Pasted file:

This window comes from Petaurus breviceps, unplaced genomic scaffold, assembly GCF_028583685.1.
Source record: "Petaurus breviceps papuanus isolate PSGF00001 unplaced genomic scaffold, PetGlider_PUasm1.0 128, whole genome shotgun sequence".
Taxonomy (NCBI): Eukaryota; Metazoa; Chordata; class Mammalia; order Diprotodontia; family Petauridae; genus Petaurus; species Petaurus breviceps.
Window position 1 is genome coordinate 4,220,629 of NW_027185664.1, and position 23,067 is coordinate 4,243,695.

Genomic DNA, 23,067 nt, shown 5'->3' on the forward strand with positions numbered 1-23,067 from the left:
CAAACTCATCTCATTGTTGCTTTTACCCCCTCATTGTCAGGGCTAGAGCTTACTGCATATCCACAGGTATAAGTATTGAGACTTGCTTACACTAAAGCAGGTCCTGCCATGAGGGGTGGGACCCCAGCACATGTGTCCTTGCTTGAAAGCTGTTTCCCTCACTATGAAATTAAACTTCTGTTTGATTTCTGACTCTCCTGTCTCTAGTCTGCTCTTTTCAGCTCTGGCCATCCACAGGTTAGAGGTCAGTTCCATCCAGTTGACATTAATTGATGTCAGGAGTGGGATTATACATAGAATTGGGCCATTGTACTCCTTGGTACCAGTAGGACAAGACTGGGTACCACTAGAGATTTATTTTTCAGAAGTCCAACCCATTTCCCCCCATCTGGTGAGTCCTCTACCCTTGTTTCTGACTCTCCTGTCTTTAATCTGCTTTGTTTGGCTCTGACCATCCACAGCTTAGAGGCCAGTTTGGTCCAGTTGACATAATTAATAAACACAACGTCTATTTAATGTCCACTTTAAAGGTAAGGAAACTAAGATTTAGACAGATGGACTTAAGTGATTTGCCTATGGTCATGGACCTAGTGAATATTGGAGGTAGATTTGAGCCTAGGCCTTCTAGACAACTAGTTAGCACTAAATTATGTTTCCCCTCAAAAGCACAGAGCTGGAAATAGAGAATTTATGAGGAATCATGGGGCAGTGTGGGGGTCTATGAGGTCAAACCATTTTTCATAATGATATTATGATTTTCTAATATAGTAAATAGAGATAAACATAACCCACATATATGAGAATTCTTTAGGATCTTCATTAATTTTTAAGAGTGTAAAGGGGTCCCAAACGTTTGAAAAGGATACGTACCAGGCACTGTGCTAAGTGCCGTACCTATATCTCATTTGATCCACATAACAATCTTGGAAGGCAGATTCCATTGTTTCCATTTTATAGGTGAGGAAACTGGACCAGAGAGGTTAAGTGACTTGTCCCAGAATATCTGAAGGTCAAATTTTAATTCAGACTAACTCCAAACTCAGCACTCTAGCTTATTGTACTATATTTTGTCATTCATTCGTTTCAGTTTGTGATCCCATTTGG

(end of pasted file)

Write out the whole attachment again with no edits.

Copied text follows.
This window comes from Petaurus breviceps, unplaced genomic scaffold, assembly GCF_028583685.1.
Source record: "Petaurus breviceps papuanus isolate PSGF00001 unplaced genomic scaffold, PetGlider_PUasm1.0 128, whole genome shotgun sequence".
Taxonomy (NCBI): Eukaryota; Metazoa; Chordata; class Mammalia; order Diprotodontia; family Petauridae; genus Petaurus; species Petaurus breviceps.
Window position 1 is genome coordinate 4,220,629 of NW_027185664.1, and position 23,067 is coordinate 4,243,695.

Genomic DNA, 23,067 nt, shown 5'->3' on the forward strand with positions numbered 1-23,067 from the left:
CAAACTCATCTCATTGTTGCTTTTACCCCCTCATTGTCAGGGCTAGAGCTTACTGCATATCCACAGGTATAAGTATTGAGACTTGCTTACACTAAAGCAGGTCCTGCCATGAGGGGTGGGACCCCAGCACATGTGTCCTTGCTTGAAAGCTGTTTCCCTCACTATGAAATTAAACTTCTGTTTGATTTCTGACTCTCCTGTCTCTAGTCTGCTCTTTTCAGCTCTGGCCATCCACAGGTTAGAGGTCAGTTCCATCCAGTTGACATTAATTGATGTCAGGAGTGGGATTATACATAGAATTGGGCCATTGTACTCCTTGGTACCAGTAGGACAAGACTGGGTACCACTAGAGATTTATTTTTCAGAAGTCCAACCCATTTCCCCCCATCTGGTGAGTCCTCTACCCTTGTTTCTGACTCTCCTGTCTTTAATCTGCTTTGTTTGGCTCTGACCATCCACAGCTTAGAGGCCAGTTTGGTCCAGTTGACATAATTAATAAACACAACGTCTATTTAATGTCCACTTTAAAGGTAAGGAAACTAAGATTTAGACAGATGGACTTAAGTGATTTGCCTATGGTCATGGACCTAGTGAATATTGGAGGTAGATTTGAGCCTAGGCCTTCTAGACAACTAGTTAGCACTAAATTATGTTTCCCCTCAAAAGCACAGAGCTGGAAATAGAGAATTTATGAGGAATCATGGGGCAGTGTGGGGGTCTATGAGGTCAAACCATTTTTCATAATGATATTATGATTTTCTAATATAGTAAATAGAGATAAACATAACCCACATATATGAGAATTCTTTAGGATCTTCATTAATTTTTAAGAGTGTAAAGGGGTCCCAAACGTTTGAAAAGGATACGTACCAGGCACTGTGCTAAGTGCCGTACCTATATCTCATTTGATCCACATAACAATCTTGGAAGGCAGATTCCATTGTTTCCATTTTATAGGTGAGGAAACTGGACCAGAGAGGTTAAGTGACTTGTCCCAGAATATCTGAAGGTCAAATTTTAATTCAGACTAACTCCAAACTCAGCACTCTAGCTTATTGTACTATATTTTGTCATTCATTCGTTTCAGTTTGTGATCCCATTTGG